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Jason, yes we only get bits of info but you have not shared anything we have not already heard. What have the players given up? No where does Fehr's offers come any where near 50/50. He demands full payment of all salaries regardless of games played or revenues for this season + extra? Then next year, no less than 2.025B and increases from there. Where did the cap go in his world? This info is what Fehr published for fans and media. Also, in what other industry do "employees" get even 50% of gross profit let alone revenues?

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#109 Dazed and Confused
December 11 2012, 07:24PM
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"Is there any reason to believe this lockout won't lead to another". Is that why the NHLPA originally offered a "5"year CBA agreement?

It was clear from both the NBA and NFL that the agreement going forward would be 50/50. Why would the PA hire Don Fehr to negotiate a deal. He has been involved in how many lockout/strikes in his career? He had a perfect opportunity to work a deal when the league first offered a 50/50 split with make whole and an 82 game schedule. There was "wiggle room" on the make whole from the owners if I remember.

Instead the players have now lost 600 million only to retrieve 300 million through the CBA? They have also lost 40 % of the season. I am not an owner fan but any means. But the NHLPA is equally to blame for this lockout.

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#110 dougtheslug
December 11 2012, 07:25PM
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I don't think using "Real World" analogies with respect to professional sport ever work very well because in professional sport, the customers' (paying fans') relationship to the product(the Game as played by the Players on the Team)is anything but "Real World". The attachment to the product is a bizarre mix of emotion and intellect, and involves a willing suspension of Real World metrics, to the point where spending thousands of dollars for tickets, hundreds of dollars for merchandise, and tens of dollars for watery beer and cold hotdogs, plus untold hours of preoccupation seems perfectly reasonable. And I (and many others) am willing to suspend my critical thinking often enough to keep this enterprise going.

Which brings me to my real fear in all this, that what the NHL, both players and owners, are doing here is damaging, (maybe beyond repair this time?) the critical relationship between the product and the paying customer. The owners use of lockout as a negotiating strategy may make sense in "The Real World", but to this fan it just damages the product, drags the brand name through the mud, and as many have posted, sharpens the sense that we really shouldn't be taking this stuff so seriously, that there are other more rational ways of spending our dollars. And the end result of this, on the players side, is they may start to feel, (especially the European players) that the NHL isn't worth the effort. I'm sure a number of the best Russians won't be coming back. Over time, if the interested parties aren't careful, the NHL is going to devolve into just another hockey league, like the English Premier League in soccer, one league among several, with a few good teams, but not a monopoly on the best players on the planet. The world changes very quickly these days and I am saddened that the future of the NHL is in the hands of people who in my opinion can't be trusted with it.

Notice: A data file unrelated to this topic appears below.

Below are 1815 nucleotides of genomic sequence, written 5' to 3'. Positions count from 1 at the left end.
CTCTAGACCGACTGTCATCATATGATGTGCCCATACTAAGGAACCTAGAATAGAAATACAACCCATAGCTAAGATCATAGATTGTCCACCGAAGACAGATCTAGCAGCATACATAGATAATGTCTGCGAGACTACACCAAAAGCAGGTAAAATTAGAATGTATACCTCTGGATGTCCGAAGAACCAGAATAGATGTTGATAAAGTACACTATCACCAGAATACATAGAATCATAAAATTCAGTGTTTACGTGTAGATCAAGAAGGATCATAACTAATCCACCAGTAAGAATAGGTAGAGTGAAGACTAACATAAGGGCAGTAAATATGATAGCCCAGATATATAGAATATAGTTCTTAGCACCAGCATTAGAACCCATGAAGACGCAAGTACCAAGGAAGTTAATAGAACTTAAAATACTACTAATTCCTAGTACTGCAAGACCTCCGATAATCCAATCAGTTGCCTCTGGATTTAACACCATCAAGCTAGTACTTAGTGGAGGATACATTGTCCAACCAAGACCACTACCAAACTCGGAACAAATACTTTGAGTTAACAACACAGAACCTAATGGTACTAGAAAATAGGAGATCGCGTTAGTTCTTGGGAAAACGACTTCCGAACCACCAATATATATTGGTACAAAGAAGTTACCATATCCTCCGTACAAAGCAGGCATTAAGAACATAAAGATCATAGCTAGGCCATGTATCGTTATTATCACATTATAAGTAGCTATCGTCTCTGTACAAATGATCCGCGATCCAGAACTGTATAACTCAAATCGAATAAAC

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#111 vern
December 11 2012, 07:32PM
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@Jason Strudwick

The 5 year / 7 for resigning with the same team contract limit is something that is needed. The owners need to close the frontloaded long tearm contract loophole. As it is now a very small percentage of current contracts do not conform to the 5/7 tearm limit. Most players would never be affected by it. As for the 50/50 split, it is on par with the other major sports. The split along with better revenue sharing is a must for a healthy league.

I do agree that the players should not give up everything. A better pension system is needed for players. Far too many players carears are too short.As for the make whole provision. I beleive the currently signed contracts should be honored. To accomplish this, I would like to see a clause based on percentage of cap relative to current cap. This meaning only the pecentage of a currently signed contract relative to the current cap, counts towards the cap. The rest of the salary for the year is paid, but does not count towards the cap. All new contracts would count in full. Most current contracts would be off the books in a few years. The long tearm ones would be afected less as the cap rises. This way the players get what they signed for, and the owners have to pay for signing the contracts. This would also make cap management much easier for transitioning to a lower cap so suddenly.

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#112 RyanCoke
December 11 2012, 07:47PM
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Using a house analogy again,

Fans paid for this 500k house and the owners offer 300k to the players who never owned the house in the first place... Take the money and run! The house wasn't even paid for or owned by you.

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#113 Evilas
December 11 2012, 08:04PM
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Jason,